The author of a controversial new Palestinian Authority report says his claim that the Western Wall is not a Jewish historic site does not constitute Palestinian propaganda but is rather an attempt to educate world Jewry.
“I want to speak to all Jews and say — this wall is not for you; it’s for the Muslims,” Al-Mutawakel Taha, the PA’s Deputy Minister of Information, told the Forward. “I want to tell this to all Jews in all of the world.”
Taha, who is politically aligned with — though not a member of — the Fatah faction of the PA led by President Mahmoud Abbas, said during the November 23 interview that he “didn’t bring anything from my own ideas – everything mentioned in this study is written in books and documents.” But critics were quick to point out basic shortcomings, such as the fact that an edition of the Jewish Encyclopedia that Taha cites as one of his main sources does not exist.
The report, which Taha describes as a work of scholarship, was also published not in a peer reviewed scholarly journal but released on the website of his own Information Ministry on November 22. It has provoked an outcry in Israel, from peace activists on the left to nationalists on the right. Prime Minister Benjamin Netanyahu described it as “reprehensible and scandalous.”
Netanyahu, who publicized his reaction in a statement sent to journalists, condemned the document as a setback for the chances of peace. “When the Palestinian Authority denies the link between the Jewish People and the Western Wall, it calls into serious question its intentions of reaching a peace agreement, the foundations of which are coexistence and mutual recognition,” he said.
The Arabic language report argues that historical research proves that the Wall is a part of the Al-Aksa Mosque owned by a Muslim family, and that Jewish attachment to the site is a new phenomenon. In Taha;s version of events, “there is no evidence that [the Wall was] Jewish before 1840.” Communal Jewish prayer never took place there until 1917, he added.
These assertions contradict statements even Taha makes elsewhere in his own report. In a separate passage he claims that the Wall only became part of Jewish religious tradition around 1520. Taha cites the 1917 edition of the Jewish Encyclopedia as his source for this separate claim. But in fact, on this point, the Jewish Encyclopedia text in circulation that year refers to ancient rabbinic traditions regarding the Wall, and a document of 1333 that suggests that a Jew showed Muslim conquerors the site of the temple upon guarantee that the Wall would remain intact.
“If the Palestinians say this they are discrediting their culture,” Michael Berenbaum, the U.S.-based executive editor of the Encyclopedia Judaica, told the Forward. He said that no Jewish Encyclopedia edition was issued in 1917. Other Jewish scholars across the religious and political spectrum have also reacted with dismay.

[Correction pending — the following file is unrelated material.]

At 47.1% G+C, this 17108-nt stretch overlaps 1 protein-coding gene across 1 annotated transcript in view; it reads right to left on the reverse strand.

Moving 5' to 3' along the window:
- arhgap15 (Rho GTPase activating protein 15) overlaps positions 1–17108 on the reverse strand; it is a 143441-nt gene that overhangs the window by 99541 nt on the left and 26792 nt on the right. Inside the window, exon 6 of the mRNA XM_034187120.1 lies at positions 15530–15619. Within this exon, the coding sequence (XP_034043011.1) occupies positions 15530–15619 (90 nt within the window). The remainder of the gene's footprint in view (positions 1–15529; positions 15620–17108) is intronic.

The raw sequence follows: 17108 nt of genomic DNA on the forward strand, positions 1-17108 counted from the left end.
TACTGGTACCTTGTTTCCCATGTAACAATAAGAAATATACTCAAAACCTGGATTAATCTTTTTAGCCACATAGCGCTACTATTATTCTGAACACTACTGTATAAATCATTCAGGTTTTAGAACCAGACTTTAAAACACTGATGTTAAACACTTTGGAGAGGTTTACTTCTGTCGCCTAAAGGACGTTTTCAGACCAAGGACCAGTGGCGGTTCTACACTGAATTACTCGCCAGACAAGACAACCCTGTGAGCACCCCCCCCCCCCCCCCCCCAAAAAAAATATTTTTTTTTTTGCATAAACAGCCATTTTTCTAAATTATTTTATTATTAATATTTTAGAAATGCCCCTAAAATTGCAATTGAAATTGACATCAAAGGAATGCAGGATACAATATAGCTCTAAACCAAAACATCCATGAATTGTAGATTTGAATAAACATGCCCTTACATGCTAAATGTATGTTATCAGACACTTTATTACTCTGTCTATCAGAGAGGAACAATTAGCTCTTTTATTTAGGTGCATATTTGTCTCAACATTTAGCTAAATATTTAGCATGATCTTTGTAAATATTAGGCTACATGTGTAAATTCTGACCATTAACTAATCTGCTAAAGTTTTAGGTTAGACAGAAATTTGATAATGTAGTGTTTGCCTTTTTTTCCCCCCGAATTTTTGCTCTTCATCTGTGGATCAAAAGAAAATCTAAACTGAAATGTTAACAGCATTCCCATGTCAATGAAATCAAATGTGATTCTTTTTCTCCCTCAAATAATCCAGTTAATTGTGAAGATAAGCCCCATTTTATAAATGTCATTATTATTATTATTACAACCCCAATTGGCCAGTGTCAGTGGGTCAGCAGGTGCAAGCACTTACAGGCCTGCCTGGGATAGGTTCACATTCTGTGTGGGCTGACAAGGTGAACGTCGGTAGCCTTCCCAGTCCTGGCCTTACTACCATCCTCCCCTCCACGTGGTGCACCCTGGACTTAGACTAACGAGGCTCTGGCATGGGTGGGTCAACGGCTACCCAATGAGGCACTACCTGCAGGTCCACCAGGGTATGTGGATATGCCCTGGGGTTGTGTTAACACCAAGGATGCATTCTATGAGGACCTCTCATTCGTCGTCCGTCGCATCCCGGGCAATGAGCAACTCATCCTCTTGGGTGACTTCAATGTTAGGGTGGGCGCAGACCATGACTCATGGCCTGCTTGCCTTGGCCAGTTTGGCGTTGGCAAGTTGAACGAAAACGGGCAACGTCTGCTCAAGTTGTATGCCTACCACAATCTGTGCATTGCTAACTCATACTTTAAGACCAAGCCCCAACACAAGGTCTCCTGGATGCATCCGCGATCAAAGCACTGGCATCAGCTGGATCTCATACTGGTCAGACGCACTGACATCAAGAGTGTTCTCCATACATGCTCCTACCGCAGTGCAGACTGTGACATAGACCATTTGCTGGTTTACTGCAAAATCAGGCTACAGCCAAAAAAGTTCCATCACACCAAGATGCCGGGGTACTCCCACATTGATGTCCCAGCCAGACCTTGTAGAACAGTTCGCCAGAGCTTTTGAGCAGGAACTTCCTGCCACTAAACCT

Denial of the Wall’s Jewish heritage is not new among Palestinian Authority leaders, who tend to express doubt that the Second Temple itself – which was enclosed by outer walls, the last remaining of which is the Western Wall – ever stood. This doctrine became widespread after then-Palestinian leader Yasser Arafat insisted during the 2000 Camp David Summit – in contradiction to all Temple-era Jewish sources as well as the New Testament – that the Jerusalem Temple had never existed.
This is, however, the first time that the PA has presented what it bills as a “scientific” report directed against Jewish attachment to the Wall. The impetus, said Taha, was the approval by the Israeli cabinet on November 21 of $23 million for redevelopment of the plaza in front of the Wall. If the Wall is Muslim, he reasoned during his interview, “Israel must leave the features of the Wall as they are,” rendering its plan for the plaza unacceptable. In his document he concluded that no Arab, Muslim or Palestinian should give up ownership claims over a “single stone” of the Wall.
The authorship of the report is significant – not just an anonymous government official but Taha, who in Palestinian society is considered a respected intellectual. A Ramallah-based poet who has published 38 books, 52-year-old Taha headed the General Union of Palestinian Writers and Scholars for two stints totaling 15 years, the second of which ended six months ago.
Taha said that he was able to publish the document so quickly after the Israeli cabinet vote on the plaza redevelopment because he gathered the material some years ago during his postgraduate studies at the University of Jordan and Cairo University. He was researching and writing poetry about the 1929 Palestine Riots, also known as the Western Wall Uprising as violence erupted at the Wall. “Then I started searching for what was the reason for these incidents in 1929; then I discovered that the Jews were fighting for this wall but it has nothing to do with Jewish heritage and does not belong to them.”
Taha insisted that the contents of his document “is history – this is a study that has nothing to do with politics.” But he said that he cannot answer the question of whether there was a Temple. “I’m not a politician to answer you — I’m a poet, a writer.”